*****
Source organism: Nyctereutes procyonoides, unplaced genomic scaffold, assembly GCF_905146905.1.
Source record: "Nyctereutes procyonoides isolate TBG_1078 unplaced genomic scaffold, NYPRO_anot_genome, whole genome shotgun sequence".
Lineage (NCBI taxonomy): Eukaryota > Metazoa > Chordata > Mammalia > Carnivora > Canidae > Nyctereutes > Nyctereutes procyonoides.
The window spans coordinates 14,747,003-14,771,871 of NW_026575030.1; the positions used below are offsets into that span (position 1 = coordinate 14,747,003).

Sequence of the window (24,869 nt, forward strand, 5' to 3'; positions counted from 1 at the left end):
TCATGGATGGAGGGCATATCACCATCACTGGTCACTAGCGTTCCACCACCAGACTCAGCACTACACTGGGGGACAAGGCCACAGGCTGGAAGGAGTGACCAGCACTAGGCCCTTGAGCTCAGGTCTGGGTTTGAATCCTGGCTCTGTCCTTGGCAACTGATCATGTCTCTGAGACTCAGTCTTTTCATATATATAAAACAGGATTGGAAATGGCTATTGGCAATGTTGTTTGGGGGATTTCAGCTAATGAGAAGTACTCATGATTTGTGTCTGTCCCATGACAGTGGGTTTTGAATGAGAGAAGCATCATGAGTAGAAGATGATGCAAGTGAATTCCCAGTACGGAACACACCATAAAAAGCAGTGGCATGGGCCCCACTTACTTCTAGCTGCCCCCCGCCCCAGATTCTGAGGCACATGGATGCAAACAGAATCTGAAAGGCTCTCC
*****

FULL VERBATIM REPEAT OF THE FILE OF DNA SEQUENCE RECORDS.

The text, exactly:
Source organism: Nyctereutes procyonoides, unplaced genomic scaffold, assembly GCF_905146905.1.
Source record: "Nyctereutes procyonoides isolate TBG_1078 unplaced genomic scaffold, NYPRO_anot_genome, whole genome shotgun sequence".
Lineage (NCBI taxonomy): Eukaryota > Metazoa > Chordata > Mammalia > Carnivora > Canidae > Nyctereutes > Nyctereutes procyonoides.
The window spans coordinates 14,747,003-14,771,871 of NW_026575030.1; the positions used below are offsets into that span (position 1 = coordinate 14,747,003).

Sequence of the window (24,869 nt, forward strand, 5' to 3'; positions counted from 1 at the left end):
TCATGGATGGAGGGCATATCACCATCACTGGTCACTAGCGTTCCACCACCAGACTCAGCACTACACTGGGGGACAAGGCCACAGGCTGGAAGGAGTGACCAGCACTAGGCCCTTGAGCTCAGGTCTGGGTTTGAATCCTGGCTCTGTCCTTGGCAACTGATCATGTCTCTGAGACTCAGTCTTTTCATATATATAAAACAGGATTGGAAATGGCTATTGGCAATGTTGTTTGGGGGATTTCAGCTAATGAGAAGTACTCATGATTTGTGTCTGTCCCATGACAGTGGGTTTTGAATGAGAGAAGCATCATGAGTAGAAGATGATGCAAGTGAATTCCCAGTACGGAACACACCATAAAAAGCAGTGGCATGGGCCCCACTTACTTCTAGCTGCCCCCCGCCCCAGATTCTGAGGCACATGGATGCAAACAGAATCTGAAAGGCTCTCC